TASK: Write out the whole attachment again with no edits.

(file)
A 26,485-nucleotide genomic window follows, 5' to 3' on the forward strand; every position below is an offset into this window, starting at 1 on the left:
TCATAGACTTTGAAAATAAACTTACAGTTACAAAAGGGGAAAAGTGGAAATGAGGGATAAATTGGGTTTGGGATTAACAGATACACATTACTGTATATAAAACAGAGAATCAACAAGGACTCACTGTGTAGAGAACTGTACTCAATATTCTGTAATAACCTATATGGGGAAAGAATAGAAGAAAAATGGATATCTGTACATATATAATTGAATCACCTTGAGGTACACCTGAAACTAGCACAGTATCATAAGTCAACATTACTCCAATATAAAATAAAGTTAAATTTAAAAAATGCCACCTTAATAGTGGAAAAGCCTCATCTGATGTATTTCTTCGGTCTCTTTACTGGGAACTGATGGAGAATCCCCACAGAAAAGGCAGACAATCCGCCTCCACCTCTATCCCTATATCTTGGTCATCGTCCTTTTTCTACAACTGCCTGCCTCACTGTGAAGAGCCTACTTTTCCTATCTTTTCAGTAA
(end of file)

A 26,485-nucleotide genomic window follows, 5' to 3' on the forward strand; every position below is an offset into this window, starting at 1 on the left:
TCATAGACTTTGAAAATAAACTTACAGTTACAAAAGGGGAAAAGTGGAAATGAGGGATAAATTGGGTTTGGGATTAACAGATACACATTACTGTATATAAAACAGAGAATCAACAAGGACTCACTGTGTAGAGAACTGTACTCAATATTCTGTAATAACCTATATGGGGAAAGAATAGAAGAAAAATGGATATCTGTACATATATAATTGAATCACCTTGAGGTACACCTGAAACTAGCACAGTATCATAAGTCAACATTACTCCAATATAAAATAAAGTTAAATTTAAAAAATGCCACCTTAATAGTGGAAAAGCCTCATCTGATGTATTTCTTCGGTCTCTTTACTGGGAACTGATGGAGAATCCCCACAGAAAAGGCAGACAATCCGCCTCCACCTCTATCCCTATATCTTGGTCATCGTCCTTTTTCTACAACTGCCTGCCTCACTGTGAAGAGCCTACTTTTCCTATCTTTTCAGTAA